Conclusion

We had to build a culture of high expectations, explicit teaching and effective feedback, use of data to inform practice, wellbeing and collaboration. Many of our students were failing and staff were working in silos. Different results were being achieved across grades and in many cases poor results were being attributed to student cohorts and not lack of differentiation and the one-size-fits-all mentality of using whole-grade text books. The shift in culture from ‘this is how we do it at Hillvue’ and having welfare as the priority, to placing academic rigour, professional learning and reflective practice as priorities was pivotal to our success. Believe in students, support and challenge students and they will achieve.

In the past, Hillvue was the school that many parents investigated ways to avoid enrolling their children. Hillvue Public School is now the school of choice for local families. A school that parents, students, staff and community are proud of. A school they feel part of and in which they feel they have a voice. Parents are more willing to come into the school and actively engage in their child’s learning. There is also increased pride in the school by the entire school community.

A happy and collegial staff and a positive atmosphere in the playground with numerous activities to engage students has led to less stressful playground duties for staff (a comment from a teacher: ‘I don’t even need to be on duty anymore, students have so much to do, it’s great.’). We have seen reduced suspensions, reduced negative classroom notifications and significantly increased classroom engagement and literacy and numeracy results.

I know we often hear the saying that ‘there is no “I” in team’, and this was certainly the case as we transformed the culture of Hillvue Public School. It was a team effort and for me personally it was like leaving my family when I stepped out of the role as Executive Principal and into my current role as Director Educational Leadership.

This is an edited version of a paper originally published in the Research Conference 2019 conference proceedings.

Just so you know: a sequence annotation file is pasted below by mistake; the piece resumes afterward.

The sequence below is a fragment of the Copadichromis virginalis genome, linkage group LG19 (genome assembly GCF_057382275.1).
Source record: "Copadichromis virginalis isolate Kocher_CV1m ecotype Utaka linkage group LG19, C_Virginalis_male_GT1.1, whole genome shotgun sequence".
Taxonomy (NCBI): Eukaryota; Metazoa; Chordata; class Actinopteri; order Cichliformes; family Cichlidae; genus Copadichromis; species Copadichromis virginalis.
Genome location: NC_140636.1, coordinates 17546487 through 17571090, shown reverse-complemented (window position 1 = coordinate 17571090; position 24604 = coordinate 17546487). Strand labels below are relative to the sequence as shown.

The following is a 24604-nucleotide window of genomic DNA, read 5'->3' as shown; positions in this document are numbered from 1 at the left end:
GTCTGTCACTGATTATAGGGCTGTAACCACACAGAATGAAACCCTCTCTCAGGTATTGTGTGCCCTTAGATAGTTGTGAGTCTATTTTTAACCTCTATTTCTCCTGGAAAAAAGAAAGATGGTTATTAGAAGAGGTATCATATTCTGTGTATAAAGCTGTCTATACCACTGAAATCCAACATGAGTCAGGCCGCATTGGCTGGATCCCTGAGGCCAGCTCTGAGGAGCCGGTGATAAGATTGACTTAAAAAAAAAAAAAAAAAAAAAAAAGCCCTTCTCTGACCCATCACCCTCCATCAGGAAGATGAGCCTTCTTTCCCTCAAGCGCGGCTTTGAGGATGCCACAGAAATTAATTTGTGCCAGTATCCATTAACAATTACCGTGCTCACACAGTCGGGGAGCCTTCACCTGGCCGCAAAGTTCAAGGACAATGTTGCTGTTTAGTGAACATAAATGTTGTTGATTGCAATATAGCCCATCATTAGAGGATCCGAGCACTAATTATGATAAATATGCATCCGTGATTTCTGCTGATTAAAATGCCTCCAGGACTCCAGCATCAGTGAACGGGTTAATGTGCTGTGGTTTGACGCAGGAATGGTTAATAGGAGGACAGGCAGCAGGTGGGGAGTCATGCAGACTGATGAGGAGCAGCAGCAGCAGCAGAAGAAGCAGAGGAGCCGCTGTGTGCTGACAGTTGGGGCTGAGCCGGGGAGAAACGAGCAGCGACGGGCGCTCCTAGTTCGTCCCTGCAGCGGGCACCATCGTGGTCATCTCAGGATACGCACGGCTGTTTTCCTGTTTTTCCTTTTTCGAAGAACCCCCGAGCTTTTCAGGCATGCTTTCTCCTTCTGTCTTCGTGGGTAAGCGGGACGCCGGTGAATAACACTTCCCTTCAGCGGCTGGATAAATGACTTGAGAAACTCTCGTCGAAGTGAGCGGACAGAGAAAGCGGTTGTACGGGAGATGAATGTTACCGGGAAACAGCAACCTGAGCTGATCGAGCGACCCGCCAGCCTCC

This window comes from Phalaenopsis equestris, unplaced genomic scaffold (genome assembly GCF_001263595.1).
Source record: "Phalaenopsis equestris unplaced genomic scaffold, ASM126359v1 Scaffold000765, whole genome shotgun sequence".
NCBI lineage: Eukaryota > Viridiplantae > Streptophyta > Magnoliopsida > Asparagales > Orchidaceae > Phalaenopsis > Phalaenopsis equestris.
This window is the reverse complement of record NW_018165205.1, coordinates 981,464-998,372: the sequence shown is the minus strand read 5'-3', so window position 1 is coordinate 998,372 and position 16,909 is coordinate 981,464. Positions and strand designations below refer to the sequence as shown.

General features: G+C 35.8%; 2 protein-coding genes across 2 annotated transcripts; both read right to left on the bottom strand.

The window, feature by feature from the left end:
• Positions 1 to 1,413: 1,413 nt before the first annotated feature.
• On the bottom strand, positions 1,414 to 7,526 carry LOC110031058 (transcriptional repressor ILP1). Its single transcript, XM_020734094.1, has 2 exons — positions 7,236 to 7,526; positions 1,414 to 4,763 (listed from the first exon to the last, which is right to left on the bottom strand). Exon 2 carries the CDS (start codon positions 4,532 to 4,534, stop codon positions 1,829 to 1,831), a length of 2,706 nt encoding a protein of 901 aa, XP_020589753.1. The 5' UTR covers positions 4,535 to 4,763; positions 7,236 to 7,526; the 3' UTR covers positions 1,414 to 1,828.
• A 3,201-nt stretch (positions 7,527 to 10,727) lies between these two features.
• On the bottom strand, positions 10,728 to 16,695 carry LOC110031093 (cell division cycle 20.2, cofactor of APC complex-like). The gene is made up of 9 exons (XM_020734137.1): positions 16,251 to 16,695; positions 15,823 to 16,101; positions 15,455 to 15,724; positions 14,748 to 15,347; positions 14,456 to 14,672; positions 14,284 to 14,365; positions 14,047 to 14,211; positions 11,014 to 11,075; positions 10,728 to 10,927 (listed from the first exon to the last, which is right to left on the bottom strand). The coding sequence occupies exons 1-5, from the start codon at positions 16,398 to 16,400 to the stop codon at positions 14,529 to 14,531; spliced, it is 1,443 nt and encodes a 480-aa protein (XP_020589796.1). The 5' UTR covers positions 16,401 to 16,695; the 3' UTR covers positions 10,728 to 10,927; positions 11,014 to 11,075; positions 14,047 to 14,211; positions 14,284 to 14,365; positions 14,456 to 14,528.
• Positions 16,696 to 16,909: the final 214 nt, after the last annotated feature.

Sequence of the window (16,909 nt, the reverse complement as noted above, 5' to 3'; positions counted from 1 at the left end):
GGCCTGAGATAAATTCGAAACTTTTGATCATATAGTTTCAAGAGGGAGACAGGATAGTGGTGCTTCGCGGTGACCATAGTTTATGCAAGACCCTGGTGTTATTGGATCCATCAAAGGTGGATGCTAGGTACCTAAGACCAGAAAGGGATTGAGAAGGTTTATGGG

References

Australian Government. (2009). Belonging, being & becoming: The Early Years Learning Framework for Australia. Retrieved from https://docs.education.gov.au/documents/belonging-being-becoming-early-years-learning-framework-australia 

Connors, N. (2000). If you don’t feed the teachers they eat the students. Melbourne, Australia: Hawker Brownlow Education.

Dinham, S. (2016). Leading learning and teaching. Melbourne, Australia: Australian Council for Educational Research.

Hattie, J. (2011). Visible learning for teachers: Maximizing impact on learning. London, UK: Routledge

Mahammad, A. (2009). Transforming school culture. Melbourne, Australia: Hawker Brownlow Education.

NSW Department of Education and Communities. (2011). Connected communities strategy. Retrieved from https://education.nsw.gov.au/teaching-and-learning/aec/connected-communities

Chris Shaw says ensuring one teacher in every grade moves up to the next grade with students has significantly reduced disruption to student learning by supporting continuity of learning and bringing knowledge in relation to student background and welfare.

Think about the transition program at your school. How do you ensure a smooth transition and continuity of learning for students? Could having a transitioning teacher enhance what’s already being done?

Chris Shaw says ensuring one teacher in every grade moves up to the next grade with students has significantly reduced disruption to student learning by supporting continuity of learning and bringing knowledge in relation to student background and welfare.

Think about the transition program at your school. How do you ensure a smooth transition and continuity of learning for students? Could having a transitioning teacher enhance what’s already being done?